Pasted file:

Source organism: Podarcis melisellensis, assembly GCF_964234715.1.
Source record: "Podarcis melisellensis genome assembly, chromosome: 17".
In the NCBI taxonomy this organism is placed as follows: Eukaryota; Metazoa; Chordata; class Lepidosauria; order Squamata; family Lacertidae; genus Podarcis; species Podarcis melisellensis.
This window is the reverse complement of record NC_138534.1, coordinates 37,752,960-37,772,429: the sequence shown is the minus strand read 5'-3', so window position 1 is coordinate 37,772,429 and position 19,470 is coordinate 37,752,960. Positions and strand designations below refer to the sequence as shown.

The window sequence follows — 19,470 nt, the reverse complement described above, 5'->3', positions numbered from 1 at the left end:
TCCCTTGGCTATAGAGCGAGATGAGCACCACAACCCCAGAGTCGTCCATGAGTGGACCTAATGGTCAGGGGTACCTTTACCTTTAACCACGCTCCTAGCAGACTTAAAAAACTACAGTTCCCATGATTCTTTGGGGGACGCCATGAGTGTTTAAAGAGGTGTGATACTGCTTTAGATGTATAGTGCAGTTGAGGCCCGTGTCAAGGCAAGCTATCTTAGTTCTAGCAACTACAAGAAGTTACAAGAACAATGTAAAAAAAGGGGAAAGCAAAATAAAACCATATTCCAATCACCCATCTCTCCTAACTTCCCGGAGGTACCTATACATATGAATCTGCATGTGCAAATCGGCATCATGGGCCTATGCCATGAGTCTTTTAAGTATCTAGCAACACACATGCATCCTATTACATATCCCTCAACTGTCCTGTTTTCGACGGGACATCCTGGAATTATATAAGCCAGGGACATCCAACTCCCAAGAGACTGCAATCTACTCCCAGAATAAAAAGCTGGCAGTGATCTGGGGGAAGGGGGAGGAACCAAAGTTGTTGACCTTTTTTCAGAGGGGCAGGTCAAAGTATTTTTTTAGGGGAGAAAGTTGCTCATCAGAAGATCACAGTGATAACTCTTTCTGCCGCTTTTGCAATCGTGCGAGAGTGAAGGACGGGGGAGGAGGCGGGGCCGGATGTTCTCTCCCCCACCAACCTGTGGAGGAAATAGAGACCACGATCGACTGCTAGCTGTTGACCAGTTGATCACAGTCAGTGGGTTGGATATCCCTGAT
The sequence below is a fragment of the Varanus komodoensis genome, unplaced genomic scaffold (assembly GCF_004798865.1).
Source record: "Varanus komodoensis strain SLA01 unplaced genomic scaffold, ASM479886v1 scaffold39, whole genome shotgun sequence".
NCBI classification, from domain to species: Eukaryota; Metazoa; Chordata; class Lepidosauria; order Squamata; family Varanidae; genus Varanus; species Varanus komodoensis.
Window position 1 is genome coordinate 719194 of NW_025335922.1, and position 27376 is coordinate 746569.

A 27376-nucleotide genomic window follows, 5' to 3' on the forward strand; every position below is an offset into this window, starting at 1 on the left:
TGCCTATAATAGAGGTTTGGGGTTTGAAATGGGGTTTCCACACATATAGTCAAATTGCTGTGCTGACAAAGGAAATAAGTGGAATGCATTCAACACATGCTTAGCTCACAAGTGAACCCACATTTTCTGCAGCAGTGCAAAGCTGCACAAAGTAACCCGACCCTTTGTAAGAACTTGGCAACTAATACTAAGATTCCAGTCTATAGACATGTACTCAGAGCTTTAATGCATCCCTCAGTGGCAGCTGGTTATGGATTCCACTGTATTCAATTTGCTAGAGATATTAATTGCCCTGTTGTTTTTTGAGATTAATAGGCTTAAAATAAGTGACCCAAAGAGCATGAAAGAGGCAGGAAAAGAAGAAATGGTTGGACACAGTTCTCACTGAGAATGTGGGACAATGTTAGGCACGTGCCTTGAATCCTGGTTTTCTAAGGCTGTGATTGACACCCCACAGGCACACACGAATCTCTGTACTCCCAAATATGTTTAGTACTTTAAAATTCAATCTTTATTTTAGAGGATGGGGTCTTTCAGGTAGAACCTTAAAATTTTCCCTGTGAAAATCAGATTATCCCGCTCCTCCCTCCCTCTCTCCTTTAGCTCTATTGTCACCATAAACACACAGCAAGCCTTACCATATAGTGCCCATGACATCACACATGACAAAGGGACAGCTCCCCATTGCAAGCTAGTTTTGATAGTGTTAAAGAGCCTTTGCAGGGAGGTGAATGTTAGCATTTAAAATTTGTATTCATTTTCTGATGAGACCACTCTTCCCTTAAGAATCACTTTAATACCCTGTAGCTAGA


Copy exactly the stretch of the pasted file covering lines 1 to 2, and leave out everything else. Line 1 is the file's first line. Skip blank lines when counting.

Source organism: Podarcis melisellensis, assembly GCF_964234715.1.
Source record: "Podarcis melisellensis genome assembly, chromosome: 17".